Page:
func subscribe(on observer: Observer<Element>) {
observers.append(observer)
}
}

Actually we just build our Observer pattern. So, let's try this out.

let observer = Observer<Int> {
print($0) } let observable = Observable<Int>(value: 0) observable.subscribe(on: observer) for i in 1...5 { observable.value = i } // 1, 2, 3, 4, 5 And it works! But hold on for a second — let's add some modifications before we go further. Maybe you've already mentioned that our Observable stores all input Observers via subscription, which is not so great. Let's make this dependency weak. However, Swift doesn't support weak arrays for now and maybe forever, that's why we need to handle this situation otherwise. Let's implement the class wrapper with a weak reference in it. class WeakRef<T> where T: AnyObject { private(set) weak var value: T? init(value: T?) { self.value = value } } As a result, you can see a generic object, which could hold other objects weakly. Now let's make some improvements to Observable. class Observable<Element> { private typealias WeakObserver = WeakRef<Observer<Element>> private var observers: [WeakObserver] = [] var value: Element { didSet { observers.forEach {$0.value?.on(self.value) }
}
}

init(value: Element) {
self.value = value
}

func subscribe(on observer: Observer<Element>) {
observers.append(.init(value: observer))
}
}

For now Observers not held by Observable. Let's try this out and create two observers.

let observer1 = Observer<Int> {
print("first:  ", $0) } var observer2: Observer! = Observer<Int> { print("second: ",$0)
}

let observable = Observable<Int>(value: 0)
observable.subscribe(on: observer1)
observable.subscribe(on: observer2)

for i in 1...5 {
observable.value = i

if i == 2 {
observer2 = nil
}
}

/*
first:   1
second:  1
first:   2
second:  2
first:   3
first:   4
first:   5
*/

As you can see, the second Observer was destroyed after 2, which proves the workability of the code. However, I think creating an Observer object by hand all the time could be annoying, so let's improve Observable to consume a closure, not an object.

class Observable<Element> {
private typealias WeakObserver = WeakRef<Observer<Element>>
private var observers: [WeakObserver] = []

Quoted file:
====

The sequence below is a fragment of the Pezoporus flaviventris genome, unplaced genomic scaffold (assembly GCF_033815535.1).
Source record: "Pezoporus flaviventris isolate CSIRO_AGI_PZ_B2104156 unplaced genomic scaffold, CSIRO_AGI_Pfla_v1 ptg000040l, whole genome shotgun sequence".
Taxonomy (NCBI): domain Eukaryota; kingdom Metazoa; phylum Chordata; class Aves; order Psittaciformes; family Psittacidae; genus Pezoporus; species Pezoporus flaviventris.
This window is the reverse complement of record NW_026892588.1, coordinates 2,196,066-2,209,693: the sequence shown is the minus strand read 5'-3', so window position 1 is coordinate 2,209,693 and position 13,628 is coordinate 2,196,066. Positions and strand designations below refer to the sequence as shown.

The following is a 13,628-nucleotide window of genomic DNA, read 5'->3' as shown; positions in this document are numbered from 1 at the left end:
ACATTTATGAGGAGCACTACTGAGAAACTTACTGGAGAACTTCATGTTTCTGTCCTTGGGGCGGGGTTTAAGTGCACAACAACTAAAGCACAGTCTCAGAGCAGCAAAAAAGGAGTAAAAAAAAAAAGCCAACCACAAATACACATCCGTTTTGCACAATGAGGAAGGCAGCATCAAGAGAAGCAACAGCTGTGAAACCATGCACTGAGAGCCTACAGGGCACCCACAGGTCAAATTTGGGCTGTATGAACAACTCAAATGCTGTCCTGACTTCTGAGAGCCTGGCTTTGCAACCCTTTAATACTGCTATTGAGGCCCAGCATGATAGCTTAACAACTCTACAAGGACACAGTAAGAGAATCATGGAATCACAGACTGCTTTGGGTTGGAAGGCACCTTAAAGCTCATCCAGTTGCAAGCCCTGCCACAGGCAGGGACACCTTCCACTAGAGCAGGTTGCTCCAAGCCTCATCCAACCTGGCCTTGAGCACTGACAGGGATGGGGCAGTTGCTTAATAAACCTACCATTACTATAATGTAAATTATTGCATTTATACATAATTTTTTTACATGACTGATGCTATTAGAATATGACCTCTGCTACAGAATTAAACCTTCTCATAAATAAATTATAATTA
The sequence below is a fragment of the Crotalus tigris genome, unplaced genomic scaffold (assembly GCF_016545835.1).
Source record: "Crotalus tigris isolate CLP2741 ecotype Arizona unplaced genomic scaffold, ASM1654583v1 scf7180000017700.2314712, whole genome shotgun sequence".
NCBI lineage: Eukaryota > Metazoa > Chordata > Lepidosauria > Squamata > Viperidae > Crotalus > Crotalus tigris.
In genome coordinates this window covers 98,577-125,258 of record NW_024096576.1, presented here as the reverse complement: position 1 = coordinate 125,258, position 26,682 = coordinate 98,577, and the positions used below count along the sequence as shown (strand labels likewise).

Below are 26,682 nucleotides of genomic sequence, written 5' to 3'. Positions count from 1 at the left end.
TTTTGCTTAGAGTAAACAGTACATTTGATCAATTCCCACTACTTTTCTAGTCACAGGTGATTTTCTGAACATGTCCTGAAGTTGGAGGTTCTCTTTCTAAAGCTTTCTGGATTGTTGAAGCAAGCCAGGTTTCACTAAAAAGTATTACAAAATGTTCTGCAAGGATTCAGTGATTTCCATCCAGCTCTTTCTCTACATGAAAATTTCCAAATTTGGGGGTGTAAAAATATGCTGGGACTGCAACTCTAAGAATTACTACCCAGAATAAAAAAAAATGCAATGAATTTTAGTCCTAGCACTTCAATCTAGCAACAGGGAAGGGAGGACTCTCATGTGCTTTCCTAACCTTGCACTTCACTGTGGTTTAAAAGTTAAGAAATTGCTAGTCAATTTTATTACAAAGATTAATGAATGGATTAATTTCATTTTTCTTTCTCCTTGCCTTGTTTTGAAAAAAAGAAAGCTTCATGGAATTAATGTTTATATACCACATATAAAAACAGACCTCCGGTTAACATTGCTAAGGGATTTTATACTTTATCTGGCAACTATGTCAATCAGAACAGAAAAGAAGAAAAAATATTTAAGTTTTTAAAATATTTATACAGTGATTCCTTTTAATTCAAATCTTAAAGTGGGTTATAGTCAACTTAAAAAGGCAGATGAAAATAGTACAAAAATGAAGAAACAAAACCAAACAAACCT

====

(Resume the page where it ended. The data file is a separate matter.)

var value: Element {
didSet {
observers.forEach { $0.value?.on(self.value) } } } init(value: Element) { self.value = value } func subscribe(onNext: @escaping (Element) -> Void) -> Observer<Element> { let observer = Observer(onNext) observers.append(.init(value: observer)) return observer } } let observable = Observable<Int>(value: 0) let observer = observable.subscribe { print($0)
}

for i in 1...5 {
observable.value = i
}

// 1, 2, 3, 4, 5

For my taste usage is more clear now, however it's possible to use both subscribe functions.

For now, our tiny reactive framework looks finished, but not exactly. Let's do some asynchronous stress tests for the Observable.

let observable = Observable<Int>(value: 0)
let observer = observable.subscribe {
print($0) } for i in 1...5 { DispatchQueue(label: "1", qos: .background, attributes: .concurrent).asyncAfter(deadline: .now() + 0.3) { observable.value = i } } for i in 6...9 { DispatchQueue(label: "2", qos: .background, attributes: .concurrent).asyncAfter(deadline: .now() + 0.3) { observable.value = i } } In this case, we should receive numbers from 1 to 9 in random order, because changes run in the different asynchronous queues. For my case, it was like this /* 3 4 4 4 5 6 7 8 9 */ As you can see, it's not the expected result. A race condition happened and it should be fixed. The solution is easy — let's add some thread synchronization. There are several ways to achieve this, but I'll use a method with a dispatch barrier. Here's the solution. class Observable<Element> { private typealias WeakObserver = WeakRef<Observer<Element>> private var observers: [WeakObserver] = [] private let isolationQueue = DispatchQueue(label: "", attributes: .concurrent) private var _value: Element var value: Element { get { isolationQueue.sync { _value } } set { isolationQueue.async(flags: .barrier) { self._value = newValue self.observers.forEach {$0.value?.on(newValue) }